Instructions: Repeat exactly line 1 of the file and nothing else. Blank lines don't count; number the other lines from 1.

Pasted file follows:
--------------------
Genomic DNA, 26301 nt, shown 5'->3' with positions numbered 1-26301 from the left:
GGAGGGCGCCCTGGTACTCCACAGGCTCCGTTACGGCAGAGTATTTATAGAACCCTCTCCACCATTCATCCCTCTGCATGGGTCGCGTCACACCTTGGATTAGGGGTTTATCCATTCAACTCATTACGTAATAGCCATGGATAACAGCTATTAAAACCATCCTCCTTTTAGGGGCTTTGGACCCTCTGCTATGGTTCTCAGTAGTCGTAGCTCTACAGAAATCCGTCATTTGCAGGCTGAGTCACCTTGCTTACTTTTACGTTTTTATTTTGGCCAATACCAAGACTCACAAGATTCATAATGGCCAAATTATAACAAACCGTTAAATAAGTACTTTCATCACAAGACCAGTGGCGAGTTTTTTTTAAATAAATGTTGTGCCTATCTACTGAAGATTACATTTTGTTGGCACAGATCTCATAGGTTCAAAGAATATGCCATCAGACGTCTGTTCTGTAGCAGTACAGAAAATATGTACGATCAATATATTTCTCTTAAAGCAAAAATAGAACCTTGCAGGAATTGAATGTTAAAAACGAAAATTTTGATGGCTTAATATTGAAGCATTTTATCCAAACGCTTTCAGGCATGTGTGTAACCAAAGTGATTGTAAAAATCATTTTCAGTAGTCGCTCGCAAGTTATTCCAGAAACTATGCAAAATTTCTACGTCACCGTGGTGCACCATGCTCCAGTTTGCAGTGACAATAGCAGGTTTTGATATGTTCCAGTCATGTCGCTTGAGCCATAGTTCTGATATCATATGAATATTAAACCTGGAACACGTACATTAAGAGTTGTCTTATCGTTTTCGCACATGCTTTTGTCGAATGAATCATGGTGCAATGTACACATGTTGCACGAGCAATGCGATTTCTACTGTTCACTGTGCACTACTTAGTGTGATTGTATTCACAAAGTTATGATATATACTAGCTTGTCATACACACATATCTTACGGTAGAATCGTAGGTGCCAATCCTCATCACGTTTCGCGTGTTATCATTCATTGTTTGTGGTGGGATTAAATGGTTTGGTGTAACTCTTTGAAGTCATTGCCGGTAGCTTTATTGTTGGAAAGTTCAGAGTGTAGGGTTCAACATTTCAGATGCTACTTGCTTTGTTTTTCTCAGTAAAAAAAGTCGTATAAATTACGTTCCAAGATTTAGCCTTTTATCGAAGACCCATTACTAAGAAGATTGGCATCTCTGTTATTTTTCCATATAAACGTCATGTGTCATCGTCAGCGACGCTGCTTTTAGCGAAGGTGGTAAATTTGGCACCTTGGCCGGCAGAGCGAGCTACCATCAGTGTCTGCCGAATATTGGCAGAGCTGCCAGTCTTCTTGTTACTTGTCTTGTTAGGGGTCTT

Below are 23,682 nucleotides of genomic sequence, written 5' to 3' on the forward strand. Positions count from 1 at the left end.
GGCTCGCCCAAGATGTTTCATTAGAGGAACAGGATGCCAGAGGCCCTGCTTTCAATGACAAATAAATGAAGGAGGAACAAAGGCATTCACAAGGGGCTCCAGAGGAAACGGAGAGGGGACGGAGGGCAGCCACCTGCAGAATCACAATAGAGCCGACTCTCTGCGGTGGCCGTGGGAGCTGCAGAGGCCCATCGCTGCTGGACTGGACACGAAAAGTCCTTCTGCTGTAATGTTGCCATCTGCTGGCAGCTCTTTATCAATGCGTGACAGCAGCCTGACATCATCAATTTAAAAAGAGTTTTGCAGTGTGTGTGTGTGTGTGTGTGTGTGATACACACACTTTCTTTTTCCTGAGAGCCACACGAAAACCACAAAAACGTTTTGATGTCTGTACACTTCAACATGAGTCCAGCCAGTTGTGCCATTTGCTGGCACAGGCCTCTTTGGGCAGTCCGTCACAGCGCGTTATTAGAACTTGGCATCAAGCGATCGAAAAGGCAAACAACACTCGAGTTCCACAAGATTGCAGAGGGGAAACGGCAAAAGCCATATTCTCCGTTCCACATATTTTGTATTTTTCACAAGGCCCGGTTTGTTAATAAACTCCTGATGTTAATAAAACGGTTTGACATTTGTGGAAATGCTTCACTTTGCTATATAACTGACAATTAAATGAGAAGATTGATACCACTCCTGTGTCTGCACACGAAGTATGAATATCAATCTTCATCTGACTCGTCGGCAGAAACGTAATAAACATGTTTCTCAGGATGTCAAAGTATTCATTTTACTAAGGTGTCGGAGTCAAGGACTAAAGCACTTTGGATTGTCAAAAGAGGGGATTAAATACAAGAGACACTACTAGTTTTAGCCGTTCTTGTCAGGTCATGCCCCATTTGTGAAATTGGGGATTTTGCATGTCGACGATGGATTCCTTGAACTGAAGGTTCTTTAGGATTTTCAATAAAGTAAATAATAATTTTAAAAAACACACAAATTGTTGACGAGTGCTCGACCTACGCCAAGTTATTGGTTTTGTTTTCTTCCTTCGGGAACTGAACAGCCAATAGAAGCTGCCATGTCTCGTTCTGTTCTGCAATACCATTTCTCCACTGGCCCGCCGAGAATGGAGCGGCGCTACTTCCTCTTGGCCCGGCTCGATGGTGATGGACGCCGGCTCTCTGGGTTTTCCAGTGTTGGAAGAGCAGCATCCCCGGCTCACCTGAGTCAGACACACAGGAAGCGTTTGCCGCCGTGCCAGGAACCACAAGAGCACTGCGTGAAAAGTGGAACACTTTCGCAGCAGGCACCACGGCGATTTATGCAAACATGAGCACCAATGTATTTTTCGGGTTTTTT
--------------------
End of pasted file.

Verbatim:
Genomic DNA, 26301 nt, shown 5'->3' with positions numbered 1-26301 from the left: